8. Flat Truss
|Design Structure:||One top chord, one bottom chord, and several vertical and diagonal chords.|
As the name suggests, the flat truss is designed for houses with flat roofs. These trusses have excellent support, especially since they don’t come with a slope to help bear the load. The flat trusses are widespread, being used primarily on commercial buildings.
9. Cathedral Truss
|Design Structure:||Two top chords, two arched bottom chords, one center vertical member, and one additional horizontal beam.|
Cathedral trusses are excellent for supporting ceilings in both commercial and residential buildings. They are built similarly to scissor trusses, with one additional horizontal beam.
10. Fink Truss
|Design Structure:||Two top chords, one bottom chord, and several diagonal posts.|
The fan trusses are best described as a blend of fink and queen post trusses. Fan trusses are primarily used in medium-sized commercial buildings. They have a simple yet functional design and are typically made of steel.
11. Fan Truss
|Design Structure:||Two top chords, one bottom chord, two center posts forming a triangle, and two side triangles.|
Fan trusses are primarily used in medium-sized commercial buildings. They have a simple yet functional design and are typically made of steel. The fan trusses are best described as a blend of fink trusses and queen post trusses.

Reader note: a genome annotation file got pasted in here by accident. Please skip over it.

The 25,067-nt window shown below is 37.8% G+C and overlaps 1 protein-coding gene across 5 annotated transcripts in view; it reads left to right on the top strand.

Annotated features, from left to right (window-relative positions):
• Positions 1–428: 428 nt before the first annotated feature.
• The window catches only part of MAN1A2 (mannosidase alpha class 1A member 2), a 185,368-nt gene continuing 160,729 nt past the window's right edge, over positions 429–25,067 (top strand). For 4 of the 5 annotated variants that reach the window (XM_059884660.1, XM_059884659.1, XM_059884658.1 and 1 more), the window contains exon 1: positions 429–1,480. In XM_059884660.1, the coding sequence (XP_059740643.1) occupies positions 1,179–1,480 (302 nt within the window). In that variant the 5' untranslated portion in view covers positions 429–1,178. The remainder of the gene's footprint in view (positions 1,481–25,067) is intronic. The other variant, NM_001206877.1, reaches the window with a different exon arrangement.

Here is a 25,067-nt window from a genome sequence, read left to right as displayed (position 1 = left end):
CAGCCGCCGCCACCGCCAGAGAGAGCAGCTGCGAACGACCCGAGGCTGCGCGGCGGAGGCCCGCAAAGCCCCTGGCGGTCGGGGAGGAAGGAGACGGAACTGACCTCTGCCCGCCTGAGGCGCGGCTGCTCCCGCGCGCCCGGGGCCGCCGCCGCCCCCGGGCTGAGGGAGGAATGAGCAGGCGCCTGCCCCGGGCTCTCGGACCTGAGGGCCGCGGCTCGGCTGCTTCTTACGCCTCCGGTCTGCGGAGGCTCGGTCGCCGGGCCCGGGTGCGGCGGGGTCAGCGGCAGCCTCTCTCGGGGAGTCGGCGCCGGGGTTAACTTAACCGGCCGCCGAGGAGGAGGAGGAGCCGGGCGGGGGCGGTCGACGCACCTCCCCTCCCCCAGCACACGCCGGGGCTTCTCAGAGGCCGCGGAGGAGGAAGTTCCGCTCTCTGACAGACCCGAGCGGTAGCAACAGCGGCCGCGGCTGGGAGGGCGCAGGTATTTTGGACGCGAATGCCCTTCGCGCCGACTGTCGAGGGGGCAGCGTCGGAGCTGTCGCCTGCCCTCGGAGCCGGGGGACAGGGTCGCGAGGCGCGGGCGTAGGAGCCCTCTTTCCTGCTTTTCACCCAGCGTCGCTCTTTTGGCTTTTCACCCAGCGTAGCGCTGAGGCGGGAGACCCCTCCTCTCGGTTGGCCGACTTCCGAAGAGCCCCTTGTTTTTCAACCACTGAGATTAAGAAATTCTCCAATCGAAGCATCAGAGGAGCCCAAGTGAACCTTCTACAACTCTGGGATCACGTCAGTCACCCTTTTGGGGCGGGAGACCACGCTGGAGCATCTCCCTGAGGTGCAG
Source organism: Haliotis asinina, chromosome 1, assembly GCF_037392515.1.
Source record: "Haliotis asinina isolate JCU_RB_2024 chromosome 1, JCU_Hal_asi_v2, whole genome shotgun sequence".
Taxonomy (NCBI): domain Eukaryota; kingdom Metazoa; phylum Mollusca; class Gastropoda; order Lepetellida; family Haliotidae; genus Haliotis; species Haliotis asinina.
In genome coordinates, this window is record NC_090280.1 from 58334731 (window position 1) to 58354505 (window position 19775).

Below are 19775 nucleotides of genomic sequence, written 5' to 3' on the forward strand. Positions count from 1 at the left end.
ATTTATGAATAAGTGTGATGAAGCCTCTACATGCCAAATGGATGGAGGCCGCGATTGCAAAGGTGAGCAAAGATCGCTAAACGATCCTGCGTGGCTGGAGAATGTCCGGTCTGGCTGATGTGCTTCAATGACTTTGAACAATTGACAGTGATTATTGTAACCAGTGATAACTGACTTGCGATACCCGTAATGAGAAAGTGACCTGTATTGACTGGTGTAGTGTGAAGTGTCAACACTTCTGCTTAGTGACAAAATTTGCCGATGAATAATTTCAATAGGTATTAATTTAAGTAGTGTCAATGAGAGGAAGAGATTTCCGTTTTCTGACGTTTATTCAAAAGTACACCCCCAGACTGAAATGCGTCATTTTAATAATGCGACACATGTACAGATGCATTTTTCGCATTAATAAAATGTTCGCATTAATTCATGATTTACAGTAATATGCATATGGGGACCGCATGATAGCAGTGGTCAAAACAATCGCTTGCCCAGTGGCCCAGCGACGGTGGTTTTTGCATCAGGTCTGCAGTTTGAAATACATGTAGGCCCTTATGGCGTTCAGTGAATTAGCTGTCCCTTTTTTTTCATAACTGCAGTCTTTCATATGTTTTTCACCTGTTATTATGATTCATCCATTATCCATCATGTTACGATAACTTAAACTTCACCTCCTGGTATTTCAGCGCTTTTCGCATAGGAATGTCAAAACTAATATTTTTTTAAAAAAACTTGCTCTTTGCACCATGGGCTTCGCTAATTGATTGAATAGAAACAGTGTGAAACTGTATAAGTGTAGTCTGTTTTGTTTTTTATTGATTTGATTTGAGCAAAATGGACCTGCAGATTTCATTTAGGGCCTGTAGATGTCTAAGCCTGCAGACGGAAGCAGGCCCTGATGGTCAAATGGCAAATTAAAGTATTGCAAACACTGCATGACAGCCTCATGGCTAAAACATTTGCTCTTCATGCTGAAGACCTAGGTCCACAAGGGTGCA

12. Hip Truss
|Design Structure:||Pyramid shape with four sloping edges.|
The hip truss is a uniquely shaped truss meant to create a hipped roof. It is built in the shape of a pyramid, sloping on all four sides. They are durable and reliable for homes that frequently deal with snow or wind.
13. Double Truss
|Design Structure:||Two top chords, two vertical chords, one vertical central post, two shorter posts, and several diagonal posts.|
Double roof trusses are usually too large to be preassembled and delivered and are typically built on the job site. They can be designed as two pieces or two half roofs. Double roof trusses are just as sturdy as regular one-piece trusses.
14. Mono-pitch Truss
|Design Structure:||One top chord, one bottom chord, one vertical post, and several diagonal members. Essentially one half of a full truss.|
The mono-pitch truss is one part of a whole truss. These trusses are often used in sheds and garages, adding more sunlight. The mono-pitch truss is very versatile and can work as an extension to an already existing roof.
15. Bowstring Truss
|Design Structure:||One arched top chord, one bottom chord, and several vertical and horizontal posts.|
The bowstring truss got its name from the slightly curved top chord that resembles a bow. These trusses are sturdy and durable and have a wide span. They are easy to repair and can be used without supporting columns.
After reading about different trusses, you hopefully have a better insight into how these engineered structures provide the most stability to a home. While they are vital in the architectural design of a home, they also bring a certain rustic appeal to a home. Each truss is different, and depending on the size and shape of your home, you can modify them to fit your needs best.
Featured Image Credit: PxHere
- 1 The 15 Types of Roof Trusses
- 1.1 1. Standard Roof Truss
- 1.2 2. Attic Truss
- 1.3 3. Gable Truss
- 1.4 4. Barn Truss
- 1.5 5. Scissor Truss
- 1.6 6. King Post Truss
- 1.7 7. Queen Post Truss
- 1.8 8. Flat Truss
- 1.9 9. Cathedral Truss
- 1.10 10. Fink Truss
- 1.11 11. Fan Truss
- 1.12 12. Hip Truss
- 1.13 13. Double Truss
- 1.14 14. Mono-pitch Truss
- 1.15 15. Bowstring Truss
- 2 Conclusion